Ulovane Update: Field and Backup Trails Guides Week 5

19 Feb

Backup Trails Guides

This week was really a fast paced week, and from what I can gather it is going to be like this until the end. We kicked off the week by preparing ourselves for our ARH assessments (advanced rifle handling) due later in the week by practicing at camp with dummy ammunition and running all the drills we were going to need in order to obtain this difficult component of the qualification. On Tuesday we went to the shooting range to practice all of the exercises again, but this time with live ammunition. We were all close to doing it perfectly, and one of us actually was good enough to pass her ARH on Tuesday already (congrats Bianca). This assessment is not easy at all, but I think as a group we supported each other a lot and pushed each other to be the best that we can, so much that when we went back to the shooting range on Wednesday we all did really well, most of us passing the ARH component, and those who didn’t only failed on the simulated charge, an exercise that its really really not easy to pass because of the factors involved. Shooting a small fast moving target, manage guests and do all of the right procedures at the same time it’s for sure not easy, I don’t think that anyone passed without feeling a little bit lucky.

This meant we had something to celebrate on Wednesdays and luck will have it somewhere to do so. Majority of camp went to the Sidbury cricket club and had some fun dancing to the live music that was playing, it was great to meet other guides in the industry and learn a little bit about their experiences.

Thursday we spent a day dedicated to studying for the last weekly exam on dangerous animal’s knowledge followed by two days of walking. Friday we went for a walk in the morning, where for the first time I got to lead the entire group, it felt so enjoyable to give information to my colleagues and to some new faces that joined us on the walk. It was also the first time I lead an approach and the feeling of getting to an animal without it noticing your presence and just being able to enjoy the sighting, it is a feeling I cannot describe, the reward and adrenaline that you feel for being successful and being able to get so close, using all of the environmental factors in your favour, it is something special. Of course when we are in these situations we are not alone, we always have the support of our instructor, Pieter Dunn, who will always help and make sure that everyone is safe.

Saturday we went to one of the most beautiful hidden gems on Amakhala, the Grand Canyon, it is s like you are entering a whole different world, for the first time I saw really big trees in the Eastern Cape, it creates a totally different atmosphere and overwhelms you with its beauty. I really enjoyed the walk and even though we didn’t see a lot of animals, the sheer magnitude of the vegetation and topography was enough to fascinate us all. I’m really glad that I am writing the blog this week because after all, it was one of the most special weeks on the course so far.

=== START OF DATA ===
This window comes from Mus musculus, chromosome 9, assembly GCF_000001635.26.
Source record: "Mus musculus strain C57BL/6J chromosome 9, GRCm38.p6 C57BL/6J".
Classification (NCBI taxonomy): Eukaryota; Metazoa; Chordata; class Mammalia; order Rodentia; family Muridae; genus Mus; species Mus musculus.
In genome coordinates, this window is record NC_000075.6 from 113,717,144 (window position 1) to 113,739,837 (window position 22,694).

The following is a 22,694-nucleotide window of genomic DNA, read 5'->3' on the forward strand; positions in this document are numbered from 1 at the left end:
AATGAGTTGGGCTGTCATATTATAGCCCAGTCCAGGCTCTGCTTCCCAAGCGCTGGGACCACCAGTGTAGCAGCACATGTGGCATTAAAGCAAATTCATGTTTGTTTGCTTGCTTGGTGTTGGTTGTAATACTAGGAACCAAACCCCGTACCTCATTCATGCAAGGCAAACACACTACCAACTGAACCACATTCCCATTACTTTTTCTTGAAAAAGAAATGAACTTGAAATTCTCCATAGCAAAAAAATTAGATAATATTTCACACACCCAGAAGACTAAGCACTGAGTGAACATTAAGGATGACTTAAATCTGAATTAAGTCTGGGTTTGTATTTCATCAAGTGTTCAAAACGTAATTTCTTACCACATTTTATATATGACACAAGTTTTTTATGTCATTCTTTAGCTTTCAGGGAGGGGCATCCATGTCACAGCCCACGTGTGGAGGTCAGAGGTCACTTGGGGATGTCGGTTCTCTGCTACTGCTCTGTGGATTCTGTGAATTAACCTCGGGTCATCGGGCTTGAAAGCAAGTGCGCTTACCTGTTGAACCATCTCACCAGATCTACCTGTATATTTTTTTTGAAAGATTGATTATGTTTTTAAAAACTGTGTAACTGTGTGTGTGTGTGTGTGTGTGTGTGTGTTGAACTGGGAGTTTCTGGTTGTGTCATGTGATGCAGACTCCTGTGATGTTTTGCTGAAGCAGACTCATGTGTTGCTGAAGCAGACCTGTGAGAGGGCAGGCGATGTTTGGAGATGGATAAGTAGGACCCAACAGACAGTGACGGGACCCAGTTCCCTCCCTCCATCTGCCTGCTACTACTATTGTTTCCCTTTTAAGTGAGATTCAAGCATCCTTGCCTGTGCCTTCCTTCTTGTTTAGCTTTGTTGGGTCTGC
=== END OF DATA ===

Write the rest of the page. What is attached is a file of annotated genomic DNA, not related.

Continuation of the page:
• Diogo Bo-Alma

We are now in the mountains and they are in us, kindling enthusiasm, making every nerve quiver, filling every pore and cell of us. – John Muir

Field Guides

After our “lovely” week of botany, finally we are heading into more fascinating and intriguing aspects of the life around us, and why not start small. Arthropods, amphibians and fish are what entailed our 5th week.

On the day of arthropods, Peter our garden-orb spider was getting a good look at and had some hand-caught grasshoppers. Unfortunately Peter has crawled away and found himself a new home.

Once the day of amphibians came, we all got down and dirty (which consisted of getting knee-deep in mud and water) looking for some frogs to help us identify the species found in this area.

The day we learnt about fish, started with fishing, canoeing, swimming, laughing and a couple of sunburnt faces… and of course, Ben won the competition of catching the most fish, as usual!

This week entailed a couple of new things, such as the mock tracking assessment we did on Wednesday. Looking at scrub hare dung, figuring out porcupine tracks and territorial markings of a Rhino is a lot more fun than what we all expected! Also, we did food and wine pairing, with Candice who taught us a lot about hospitality and who showed us an awesome time! After that we supported a local band at the sidbury Cricket Club!

We are very much looking forward to next week of birds and reptiles, after our well-deserved weekend off!

– Sam and Phillip

“THE GOOD LIFE requires that we take pleasure in new things; A GOOD LIFE requires that we take pleasure in moments. To enjoy THE GOOD LIFE we have to get ahead; to enjoy A GOOD LIFE we have to make the trip worthwhile. THE GOOD LIFE is supported by feeding our pocketbooks; A GOOD LIFE is supported by feeding our souls.” ― Steve Goodier

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